Seeking Treatment for Drug Addiction

It is an unfortunate truth that many Americans today, some of them merely adolescents, are addicted to hard drugs, or at least use them habitually. This is a major part of public American health, and many surveys and studies are done to see how often Americans abuse drugs and alcohol, and why. Fortunately, even someone who is addicted to opioids or an alcoholic can get treatment at a clinic. A heroin detox center or a methadone clinic is a fine way to get free of drugs, and methadone rehabilitation may take place after an intervention. Methadone rehabilitation can ease a patient out of a drug addiction by use of over the counter drugs, and methadone clinics have expert doctors on staff who can help. The same is true of a rapid detox center, many of which can be found with an online search. What is there to know about methadone rehabilitation and the quest to become free of drugs?

Drug Use Today

Many statistics are being kept to see how often Americans are using hard drugs. Many statistics from 2015 to 2017 illustrate the overall scene. In 2015, 20.5 million Americans aged 12 and over had a substance abuse disorder, and among them, two million were abusing prescription pain relievers while another 581,000 were using heroin. Many drug addictions, in fact, begin with the use of legal, over the counter prescription drugs, and the abuser starts using them improperly. The overall number of people using heroin for the first time grew from 2006 to 2016, climbing from 90,000 to an all-time high of 170,000 or so. Overall, it is safe to say that drug or alcohol abuse can greatly damage a person’s well being, whether or not they experience an overdose. Abusing substances like these puts a major strain on the user’s finances, and it can even lead to job loss. What is more, the abuser’s personality may shift, and they may alienate themselves from others. Finally, take note that accidental drug overdose ranks first among the causes of accidental death in the United States. Fortunately, this is why methadone rehabilitation and other medical intervention can step in and help an addict get clean first.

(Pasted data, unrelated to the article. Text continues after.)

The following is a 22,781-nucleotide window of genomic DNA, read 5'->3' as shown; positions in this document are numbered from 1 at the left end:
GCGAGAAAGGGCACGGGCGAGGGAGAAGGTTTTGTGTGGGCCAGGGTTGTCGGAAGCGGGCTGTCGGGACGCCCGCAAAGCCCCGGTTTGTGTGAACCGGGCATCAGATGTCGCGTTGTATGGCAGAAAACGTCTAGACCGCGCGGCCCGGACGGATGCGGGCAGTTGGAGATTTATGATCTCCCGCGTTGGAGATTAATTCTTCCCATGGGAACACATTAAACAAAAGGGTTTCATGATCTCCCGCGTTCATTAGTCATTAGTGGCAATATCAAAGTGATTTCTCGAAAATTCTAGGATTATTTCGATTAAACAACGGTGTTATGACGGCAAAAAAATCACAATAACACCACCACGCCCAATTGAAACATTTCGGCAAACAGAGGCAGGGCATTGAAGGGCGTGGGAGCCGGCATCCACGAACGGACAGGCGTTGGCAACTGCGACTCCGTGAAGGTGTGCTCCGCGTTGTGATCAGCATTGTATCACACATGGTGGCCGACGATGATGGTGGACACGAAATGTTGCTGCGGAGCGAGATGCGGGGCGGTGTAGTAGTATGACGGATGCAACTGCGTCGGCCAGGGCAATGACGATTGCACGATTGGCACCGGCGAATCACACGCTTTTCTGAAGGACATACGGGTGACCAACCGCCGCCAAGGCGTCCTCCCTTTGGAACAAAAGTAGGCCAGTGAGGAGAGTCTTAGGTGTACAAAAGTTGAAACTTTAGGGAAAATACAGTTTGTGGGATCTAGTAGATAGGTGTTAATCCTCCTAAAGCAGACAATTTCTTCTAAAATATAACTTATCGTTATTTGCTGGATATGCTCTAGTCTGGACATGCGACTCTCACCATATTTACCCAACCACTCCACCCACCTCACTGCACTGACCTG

Seeking Recovery

It is never too late to find methadone rehabilitation centers or begin the detox process, and some drug addicts or alcoholics might even seek treatment on their own accord. Others may experience an intervention, where concerned friends and family may address their grievances with the abuser’s drug habit and urge them to get treatment.

To get clean, a heroin abuser may try methadone rehabilitation, and this means visiting a methadone clinic and getting a legal prescription for methadone. This legal drug has been used for decades for this very purpose, and when used in proper amounts, it can help dampen the abuser’s cravings for heroin and similar drugs. Statistic show that methadone treatment has a 60-90% success rate, and outcomes are better the longer the patient remains in treatment. Back in 2011, according to SAMHSA’s OPT Survey of the time, some 270,000 people were receiving methadone treatments across the nation.

Another route is to detox, and allow the drugs to naturally flush out of the body. Doing so is an essential first step toward recovery, but it should not be attempted alone at home. Why not? The withdrawal symptoms can be severe in some cases, and the detoxing addict may give in to temptation to relapse. In the worst cases, the patient may suffer life-threatening complications, and no one will be around to help them.

Instead, an addict may look up rapid detox centers, and check themselves in as a patient there. That patient will stay for a few days and nights, and medical staff will monitor them and intervene if anything dangerous happens. After a few days of this, the patient is fully clean, and they can move on to therapy and counseling to figure out how to begin a drug-free lifestyle. A recovering addict or alcoholic may also join anonymous support groups, which may go a long way toward enforcing their newfound clean lifestyle and preventing relapses. Some recovering addicts might also seek professional help with finding gainful employment, secure housing, and more.

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